I think this is fairly obvious to most people, especially those who are out of college and graduated. And one of the reasons this type of thing interests me is because I'm still in college, and I'm constantly being approached with distractions. Many of them don't even seem like distractions, and in fact some of them really are just things that are necessary. Like going to spend time with your family for the holidays, right? Well, I think it's good, but my habit is that I'll break my routine which takes a lot of effort to get into, if I take too much "vacation time." I try and actually bring my work with me on vacations so that I don't come back feeling like I did after I failed that final exam after Christmas break because too much time away made me forget all of the material I crammed and memorized earlier.
I tend to write for other college entrepreneurs, so if much of the stuff I'm saying seems obvious, it probably is and should be since you were there 5-10 years ago. But for us in college, we're still young and learning quite a bit. I also tend to work on my own projects on the side, so much of this will be a "duh" for those who are seed companies, funded, with investors who are involved, active, and have a vested interest in your progress. I, on the other hand, am just hacking my own stuff together, but I still feel compelled to work with the fever of any other full-time, fully-committed entrepreneur.
100 hours a week is quickly spent, especially when you're in college, and especially if you're tied down in a relationship.
In college, the list is pretty long. A lot of my time spent when I'm not coding or designing (or dealing drugs/taking over the world), I actually play computer games. For some people, it's the XBOX 360 or PS3. I've always invested my money into my PC, I've always liked the idea of dual SLI cards. And there aren't many games I play, but the ones I do, I enjoy quite a bit. Recently, in an ongoing effort to "unplug distractions" and do my cleanup, I've uninstalled many of them. I sat there for a good 10 minutes, wondering if it would be something beneficial or not.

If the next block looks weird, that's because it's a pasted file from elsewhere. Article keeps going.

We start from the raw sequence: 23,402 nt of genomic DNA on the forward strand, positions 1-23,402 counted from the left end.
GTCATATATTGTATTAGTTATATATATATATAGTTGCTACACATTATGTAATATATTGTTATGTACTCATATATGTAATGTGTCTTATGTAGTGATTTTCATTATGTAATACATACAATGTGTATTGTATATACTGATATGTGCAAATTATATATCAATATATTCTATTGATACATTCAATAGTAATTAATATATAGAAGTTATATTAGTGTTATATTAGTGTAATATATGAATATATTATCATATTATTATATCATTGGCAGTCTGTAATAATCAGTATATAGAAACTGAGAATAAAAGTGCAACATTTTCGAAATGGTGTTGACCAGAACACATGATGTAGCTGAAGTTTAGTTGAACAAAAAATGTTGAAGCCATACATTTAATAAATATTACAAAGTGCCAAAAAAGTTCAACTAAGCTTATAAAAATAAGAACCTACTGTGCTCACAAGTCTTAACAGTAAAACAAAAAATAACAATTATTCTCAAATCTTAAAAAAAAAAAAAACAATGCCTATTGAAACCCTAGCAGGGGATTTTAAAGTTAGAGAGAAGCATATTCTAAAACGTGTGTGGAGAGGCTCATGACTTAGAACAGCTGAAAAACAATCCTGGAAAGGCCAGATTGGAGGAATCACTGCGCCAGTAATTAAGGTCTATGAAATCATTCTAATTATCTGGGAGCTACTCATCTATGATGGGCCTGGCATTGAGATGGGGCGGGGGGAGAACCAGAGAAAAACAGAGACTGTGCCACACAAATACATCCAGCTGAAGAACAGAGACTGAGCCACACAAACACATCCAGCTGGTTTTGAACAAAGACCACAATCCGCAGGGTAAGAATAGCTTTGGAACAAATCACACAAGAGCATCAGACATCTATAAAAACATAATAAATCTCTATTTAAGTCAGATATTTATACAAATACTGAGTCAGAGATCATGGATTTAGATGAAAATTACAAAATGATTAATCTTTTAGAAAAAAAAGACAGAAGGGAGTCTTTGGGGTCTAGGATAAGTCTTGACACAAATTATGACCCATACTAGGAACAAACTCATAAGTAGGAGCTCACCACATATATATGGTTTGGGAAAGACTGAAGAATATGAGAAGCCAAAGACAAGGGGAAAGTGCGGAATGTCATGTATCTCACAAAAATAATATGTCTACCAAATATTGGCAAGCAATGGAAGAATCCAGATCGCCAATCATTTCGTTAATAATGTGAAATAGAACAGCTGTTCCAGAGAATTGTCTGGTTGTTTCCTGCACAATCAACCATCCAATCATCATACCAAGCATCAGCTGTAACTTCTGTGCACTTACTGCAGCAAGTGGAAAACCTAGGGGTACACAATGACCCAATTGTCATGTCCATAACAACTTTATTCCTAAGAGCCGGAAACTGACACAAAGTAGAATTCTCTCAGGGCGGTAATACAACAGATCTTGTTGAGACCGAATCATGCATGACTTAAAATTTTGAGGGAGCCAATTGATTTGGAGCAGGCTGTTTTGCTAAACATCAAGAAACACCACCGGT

There's really nobody to say whether games have a positive impact, or whether it's a good way to a "work life balance." I'm not even sure entrepreneurs have a work life balance when you think about the drowning man analogy. But, when you're breaking down your week and something tells you there are too many distractions currently there, sometimes it requires difficult decisions. Even something as trivial as deleting a game off your system can be a difficult decision, because you know it's there when you get stressed over a bug in your code and are ready to give up.
There are lots of other things that distract college students, like TV. I think Paul covered this pretty well and said the average person watches 4 hours of TV a day. Say goodbye to more than 25% of your week right there. And what has actually happened or been produced because of that? I actually have almost no problem with TV, as I just don't watch it very much anymore. I enjoy movies quite a bit, but even then I'll only watch a few movies a week at most, and that's only during certain weeks.